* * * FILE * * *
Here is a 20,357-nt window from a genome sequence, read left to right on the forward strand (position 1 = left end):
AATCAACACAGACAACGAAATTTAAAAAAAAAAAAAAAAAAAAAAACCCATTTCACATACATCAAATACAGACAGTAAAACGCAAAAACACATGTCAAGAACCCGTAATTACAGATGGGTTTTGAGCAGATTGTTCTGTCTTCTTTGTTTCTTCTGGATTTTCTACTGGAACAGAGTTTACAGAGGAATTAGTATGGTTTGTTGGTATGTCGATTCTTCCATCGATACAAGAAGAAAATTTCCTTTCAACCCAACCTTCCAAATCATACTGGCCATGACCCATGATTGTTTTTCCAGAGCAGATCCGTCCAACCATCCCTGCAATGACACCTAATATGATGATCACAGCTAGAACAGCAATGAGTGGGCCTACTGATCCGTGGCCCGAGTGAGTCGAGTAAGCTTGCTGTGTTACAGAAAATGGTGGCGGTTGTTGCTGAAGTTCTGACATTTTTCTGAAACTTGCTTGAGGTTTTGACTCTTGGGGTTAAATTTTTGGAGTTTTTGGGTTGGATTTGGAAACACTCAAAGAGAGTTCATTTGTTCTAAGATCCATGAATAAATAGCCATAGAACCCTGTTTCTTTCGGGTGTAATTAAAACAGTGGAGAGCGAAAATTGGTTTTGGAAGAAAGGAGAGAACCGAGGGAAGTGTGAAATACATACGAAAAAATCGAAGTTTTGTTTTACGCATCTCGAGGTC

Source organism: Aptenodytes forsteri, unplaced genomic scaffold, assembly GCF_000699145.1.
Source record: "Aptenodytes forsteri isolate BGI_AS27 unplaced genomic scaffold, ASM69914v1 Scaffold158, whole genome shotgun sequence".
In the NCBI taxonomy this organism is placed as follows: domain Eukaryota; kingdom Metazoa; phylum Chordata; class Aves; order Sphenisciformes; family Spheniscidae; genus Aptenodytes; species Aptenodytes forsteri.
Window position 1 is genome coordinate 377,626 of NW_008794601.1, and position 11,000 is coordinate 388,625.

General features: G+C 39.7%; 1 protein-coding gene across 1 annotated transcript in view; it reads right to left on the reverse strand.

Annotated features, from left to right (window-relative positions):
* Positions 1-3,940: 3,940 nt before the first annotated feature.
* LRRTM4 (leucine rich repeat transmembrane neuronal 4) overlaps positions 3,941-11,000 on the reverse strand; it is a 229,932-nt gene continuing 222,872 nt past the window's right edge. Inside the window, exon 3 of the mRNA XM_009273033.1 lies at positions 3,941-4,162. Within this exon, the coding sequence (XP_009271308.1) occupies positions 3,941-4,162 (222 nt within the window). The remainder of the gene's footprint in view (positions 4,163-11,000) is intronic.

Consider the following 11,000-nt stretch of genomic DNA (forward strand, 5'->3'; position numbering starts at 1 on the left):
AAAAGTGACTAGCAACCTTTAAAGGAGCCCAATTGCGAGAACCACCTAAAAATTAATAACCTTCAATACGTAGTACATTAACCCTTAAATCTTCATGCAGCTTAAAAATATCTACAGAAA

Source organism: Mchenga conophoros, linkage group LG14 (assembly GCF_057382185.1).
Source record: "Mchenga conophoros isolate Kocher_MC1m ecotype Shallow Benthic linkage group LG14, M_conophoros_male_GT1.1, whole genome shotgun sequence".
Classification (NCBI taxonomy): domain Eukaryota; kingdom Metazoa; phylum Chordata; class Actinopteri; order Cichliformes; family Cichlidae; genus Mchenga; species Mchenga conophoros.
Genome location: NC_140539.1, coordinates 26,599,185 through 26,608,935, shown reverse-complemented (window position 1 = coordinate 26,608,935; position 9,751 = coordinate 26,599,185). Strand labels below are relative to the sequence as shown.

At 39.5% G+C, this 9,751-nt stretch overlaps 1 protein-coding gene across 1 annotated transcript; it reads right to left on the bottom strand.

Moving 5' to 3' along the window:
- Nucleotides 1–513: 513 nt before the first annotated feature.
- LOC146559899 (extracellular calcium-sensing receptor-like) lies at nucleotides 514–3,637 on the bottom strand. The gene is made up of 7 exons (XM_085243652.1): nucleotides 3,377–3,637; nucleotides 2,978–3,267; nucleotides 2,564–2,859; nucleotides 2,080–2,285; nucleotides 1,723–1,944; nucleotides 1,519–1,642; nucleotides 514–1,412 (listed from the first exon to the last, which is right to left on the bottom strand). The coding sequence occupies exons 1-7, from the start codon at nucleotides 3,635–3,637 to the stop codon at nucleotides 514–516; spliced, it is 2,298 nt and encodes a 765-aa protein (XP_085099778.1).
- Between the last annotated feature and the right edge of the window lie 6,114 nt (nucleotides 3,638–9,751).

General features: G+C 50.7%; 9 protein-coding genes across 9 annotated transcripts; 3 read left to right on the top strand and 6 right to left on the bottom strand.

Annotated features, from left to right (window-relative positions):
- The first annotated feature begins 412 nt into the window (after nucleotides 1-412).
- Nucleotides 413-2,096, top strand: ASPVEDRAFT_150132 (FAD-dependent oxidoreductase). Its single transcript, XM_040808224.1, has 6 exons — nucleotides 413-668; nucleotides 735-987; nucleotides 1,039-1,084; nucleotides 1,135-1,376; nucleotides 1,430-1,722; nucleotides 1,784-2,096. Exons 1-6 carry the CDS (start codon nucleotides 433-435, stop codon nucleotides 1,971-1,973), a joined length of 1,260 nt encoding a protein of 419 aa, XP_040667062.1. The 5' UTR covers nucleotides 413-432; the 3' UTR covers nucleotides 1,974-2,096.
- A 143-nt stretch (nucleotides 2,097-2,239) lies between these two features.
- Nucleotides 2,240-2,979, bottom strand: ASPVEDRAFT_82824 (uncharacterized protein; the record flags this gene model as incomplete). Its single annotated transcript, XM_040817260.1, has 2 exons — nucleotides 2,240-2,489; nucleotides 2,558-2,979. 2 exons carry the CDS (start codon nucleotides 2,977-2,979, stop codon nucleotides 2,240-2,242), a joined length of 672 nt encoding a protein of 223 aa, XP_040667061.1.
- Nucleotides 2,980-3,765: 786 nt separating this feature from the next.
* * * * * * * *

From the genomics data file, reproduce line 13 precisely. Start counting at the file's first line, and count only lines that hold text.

Source organism: Mchenga conophoros, linkage group LG14 (assembly GCF_057382185.1).